Do watch out though - I have seen some odd differences in the books. I believe one thermodynamics text many of us bought online only had metric-unit problems in the back instead of metric and imperial. It's kind of a small difference, but it can bite you.
I think that in a world without Copyright (and the like) the only think we would not have is the crap copyrightable stuff (e.g., Britney Spears, Eminem, etc...) mainly because such media is only famous due to its heavy marketing and not its quality.
Of course, it's all clear now! Without copyright, only the music you like would exist, and the music that other people like wouldn't. You just confirmed that copyright is doing what it's supposed to - helping produce music that people enjoy. But since only plebes enjoy that kind of music you're fine with trashing copyright.
Screw you. I like Eminem. I'd rather see him stick around than not. Your elitism does not make a persuasive argument for getting rid of copyright.
Now that these companies have trashed any form of local retailer, they have to expand into new areas to swell their profits; this is why they now offer mobile phones, home insurance, pharmaceuticals and even home mortgages in some instances.
When is the populace going to wake up & realise that cheap is not necessarily best? >
I come at this from a different angle. I grew up in a town that was 20 minutes from a city. There were towns farther out that were an hour or two from anything worthwhile.
Living in these places SUCKS!
Everyone keeps going on about 'mom and pop' and 'buy local' but the experience I've had with local businesses in places like these is that they get away with charging obscene prices because they're the only game in town. Milk - costs more at the local mom and pop store because you have to drive 20 minutes in any direction to find a competitor. Gas? Same deal. And the selection is awful. You get whatever they give you and nothing more. People would drive an hour to get to a real store - a Walmart or a Target or a Best Buy - and stock up for a week or weeks at a time. Driving an hour to get a better price on gas when filling up your 100 gallon tank was justified.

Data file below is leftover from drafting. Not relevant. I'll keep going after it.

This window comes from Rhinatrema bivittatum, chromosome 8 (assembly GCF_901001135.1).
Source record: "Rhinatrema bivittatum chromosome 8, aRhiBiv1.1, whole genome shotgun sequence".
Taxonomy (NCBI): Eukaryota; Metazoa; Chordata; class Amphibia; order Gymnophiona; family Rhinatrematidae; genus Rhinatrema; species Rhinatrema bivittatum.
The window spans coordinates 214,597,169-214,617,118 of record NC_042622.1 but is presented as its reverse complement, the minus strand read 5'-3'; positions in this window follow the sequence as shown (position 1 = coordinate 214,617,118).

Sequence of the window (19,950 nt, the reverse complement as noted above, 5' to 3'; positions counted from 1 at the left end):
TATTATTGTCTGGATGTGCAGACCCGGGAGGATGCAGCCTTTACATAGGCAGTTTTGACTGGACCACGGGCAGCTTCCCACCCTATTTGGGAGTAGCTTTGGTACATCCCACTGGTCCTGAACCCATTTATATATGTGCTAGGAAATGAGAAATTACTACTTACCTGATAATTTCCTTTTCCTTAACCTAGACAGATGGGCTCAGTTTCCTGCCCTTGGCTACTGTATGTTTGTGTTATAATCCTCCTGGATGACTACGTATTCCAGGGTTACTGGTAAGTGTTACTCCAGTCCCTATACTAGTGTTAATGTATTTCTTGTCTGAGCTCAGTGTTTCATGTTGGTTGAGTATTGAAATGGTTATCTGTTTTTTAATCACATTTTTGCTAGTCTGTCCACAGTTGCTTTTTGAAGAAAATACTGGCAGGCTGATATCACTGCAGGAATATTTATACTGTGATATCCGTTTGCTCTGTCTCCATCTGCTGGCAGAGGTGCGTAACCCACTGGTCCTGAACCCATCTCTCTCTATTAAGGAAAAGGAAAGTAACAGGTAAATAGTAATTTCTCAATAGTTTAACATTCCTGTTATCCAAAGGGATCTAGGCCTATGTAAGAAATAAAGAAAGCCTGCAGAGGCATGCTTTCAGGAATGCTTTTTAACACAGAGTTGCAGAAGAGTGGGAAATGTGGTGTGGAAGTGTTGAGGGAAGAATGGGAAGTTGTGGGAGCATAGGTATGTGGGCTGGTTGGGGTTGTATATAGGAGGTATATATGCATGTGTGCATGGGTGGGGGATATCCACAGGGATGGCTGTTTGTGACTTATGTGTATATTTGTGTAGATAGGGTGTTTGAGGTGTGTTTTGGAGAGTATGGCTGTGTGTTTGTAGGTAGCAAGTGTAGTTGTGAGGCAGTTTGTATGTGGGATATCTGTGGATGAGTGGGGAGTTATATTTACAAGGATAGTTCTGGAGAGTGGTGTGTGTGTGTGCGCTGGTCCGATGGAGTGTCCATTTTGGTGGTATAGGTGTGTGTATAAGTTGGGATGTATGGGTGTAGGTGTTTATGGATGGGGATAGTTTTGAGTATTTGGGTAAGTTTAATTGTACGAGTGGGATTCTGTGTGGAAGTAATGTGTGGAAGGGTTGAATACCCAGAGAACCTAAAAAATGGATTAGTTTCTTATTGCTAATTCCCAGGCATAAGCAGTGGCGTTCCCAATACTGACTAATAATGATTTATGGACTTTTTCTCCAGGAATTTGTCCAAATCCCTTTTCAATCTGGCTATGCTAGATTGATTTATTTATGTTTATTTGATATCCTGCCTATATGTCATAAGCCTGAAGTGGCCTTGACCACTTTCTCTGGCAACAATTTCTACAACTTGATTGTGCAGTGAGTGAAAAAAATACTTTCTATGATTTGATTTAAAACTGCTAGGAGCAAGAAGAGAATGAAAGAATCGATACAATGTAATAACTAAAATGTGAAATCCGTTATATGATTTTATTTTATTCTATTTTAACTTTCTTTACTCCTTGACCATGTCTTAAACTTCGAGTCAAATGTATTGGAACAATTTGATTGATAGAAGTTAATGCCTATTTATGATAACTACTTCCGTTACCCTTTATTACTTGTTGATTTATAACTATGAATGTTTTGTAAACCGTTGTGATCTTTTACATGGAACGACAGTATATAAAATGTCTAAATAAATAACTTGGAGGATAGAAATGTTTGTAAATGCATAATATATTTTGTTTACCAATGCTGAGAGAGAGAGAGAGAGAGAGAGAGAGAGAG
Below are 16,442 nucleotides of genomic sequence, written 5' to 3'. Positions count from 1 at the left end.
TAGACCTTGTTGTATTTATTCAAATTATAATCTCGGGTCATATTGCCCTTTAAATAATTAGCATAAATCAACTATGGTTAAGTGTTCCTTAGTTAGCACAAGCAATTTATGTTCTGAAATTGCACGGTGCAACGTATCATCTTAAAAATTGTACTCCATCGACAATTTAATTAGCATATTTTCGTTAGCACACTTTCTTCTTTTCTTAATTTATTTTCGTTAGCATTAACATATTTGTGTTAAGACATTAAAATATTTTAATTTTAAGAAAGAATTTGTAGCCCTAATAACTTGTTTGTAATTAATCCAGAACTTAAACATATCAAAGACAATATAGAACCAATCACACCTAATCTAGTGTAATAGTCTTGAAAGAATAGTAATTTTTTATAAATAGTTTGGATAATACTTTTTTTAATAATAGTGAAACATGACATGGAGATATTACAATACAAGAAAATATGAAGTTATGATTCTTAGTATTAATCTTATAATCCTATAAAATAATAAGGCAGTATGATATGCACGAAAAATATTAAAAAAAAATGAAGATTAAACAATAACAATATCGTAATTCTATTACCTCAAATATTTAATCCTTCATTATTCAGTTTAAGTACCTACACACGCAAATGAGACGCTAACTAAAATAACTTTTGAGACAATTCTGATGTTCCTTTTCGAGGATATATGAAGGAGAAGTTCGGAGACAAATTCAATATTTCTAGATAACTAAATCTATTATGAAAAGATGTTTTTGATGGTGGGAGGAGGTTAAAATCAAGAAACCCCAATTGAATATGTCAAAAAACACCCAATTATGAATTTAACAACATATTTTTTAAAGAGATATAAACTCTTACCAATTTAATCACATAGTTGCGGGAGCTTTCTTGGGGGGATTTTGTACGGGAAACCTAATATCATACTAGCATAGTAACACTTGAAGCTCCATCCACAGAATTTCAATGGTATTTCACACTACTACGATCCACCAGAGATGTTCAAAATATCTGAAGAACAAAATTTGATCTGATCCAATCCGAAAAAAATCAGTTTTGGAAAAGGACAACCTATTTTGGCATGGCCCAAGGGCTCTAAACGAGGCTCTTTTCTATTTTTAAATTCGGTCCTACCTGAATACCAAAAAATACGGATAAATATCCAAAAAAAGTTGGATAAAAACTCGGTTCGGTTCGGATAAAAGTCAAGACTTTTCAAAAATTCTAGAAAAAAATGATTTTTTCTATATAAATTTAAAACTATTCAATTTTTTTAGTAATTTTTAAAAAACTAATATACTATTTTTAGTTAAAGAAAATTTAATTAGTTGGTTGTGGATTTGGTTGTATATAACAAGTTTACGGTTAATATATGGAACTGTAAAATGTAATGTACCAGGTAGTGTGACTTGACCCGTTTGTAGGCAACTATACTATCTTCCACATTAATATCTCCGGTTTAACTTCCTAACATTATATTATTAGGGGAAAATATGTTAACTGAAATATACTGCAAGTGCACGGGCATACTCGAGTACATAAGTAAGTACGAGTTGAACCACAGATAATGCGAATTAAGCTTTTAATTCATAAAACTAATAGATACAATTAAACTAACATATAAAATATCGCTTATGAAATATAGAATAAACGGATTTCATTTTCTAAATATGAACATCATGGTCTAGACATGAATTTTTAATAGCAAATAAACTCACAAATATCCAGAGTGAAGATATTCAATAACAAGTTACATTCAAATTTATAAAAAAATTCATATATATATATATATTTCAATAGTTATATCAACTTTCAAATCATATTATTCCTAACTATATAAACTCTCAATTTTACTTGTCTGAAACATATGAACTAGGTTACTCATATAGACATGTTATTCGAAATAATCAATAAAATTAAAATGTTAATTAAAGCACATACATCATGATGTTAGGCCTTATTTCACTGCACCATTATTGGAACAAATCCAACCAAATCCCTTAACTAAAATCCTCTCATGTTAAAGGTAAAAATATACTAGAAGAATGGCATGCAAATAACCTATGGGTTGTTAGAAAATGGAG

So Walmart comes around and wants to build a store in your podunk town and suddenly hippes and 'progressives' from the city are telling you to oppose it because it 'destroys local business'. What? Mom and pop were trying to destroy us slowly with high prices and terrible selection for years, and now someone wants us to help them out because Walmart comes in and charges us a reasonable price for something? AND has a better selection? No thank you.
You know what else you get with a Walmart? It's a little slice of civilization compared to what you can find out there. That odd DVD rental machine in the front? A Godsend to someone who has no video rental store. And the faux bank where you can cash checks, send money, and have your taxes done in season? Compared to what was on offer before there was Walmart it's amazing. You go to a Wal-Mart in Chicago, Los Angeles, or Walcott Iowa and it's always the same - same selection, same prices, no favoritism, no prejudice no bullshit. They just sell you things.
So now they do cell phones too? If you live in a city, yeah, it's superfluous. If you live in the middle of nowhere it's another Godsend (as long as your nowhere has T-Mobile anyway). To have a place that will sell you something for a fair price and give you a decent selection of phones? Listen, you all may take it for granted, but plenty of people don't live in Chicago or New York or Los Angeles. They have significantly fewer options and Wal-Mart is on the whole a positive for them.
Programmers used to batch environments may find it hard to live without giant listings; we would find it hard to use them. -- D.M. Ritchie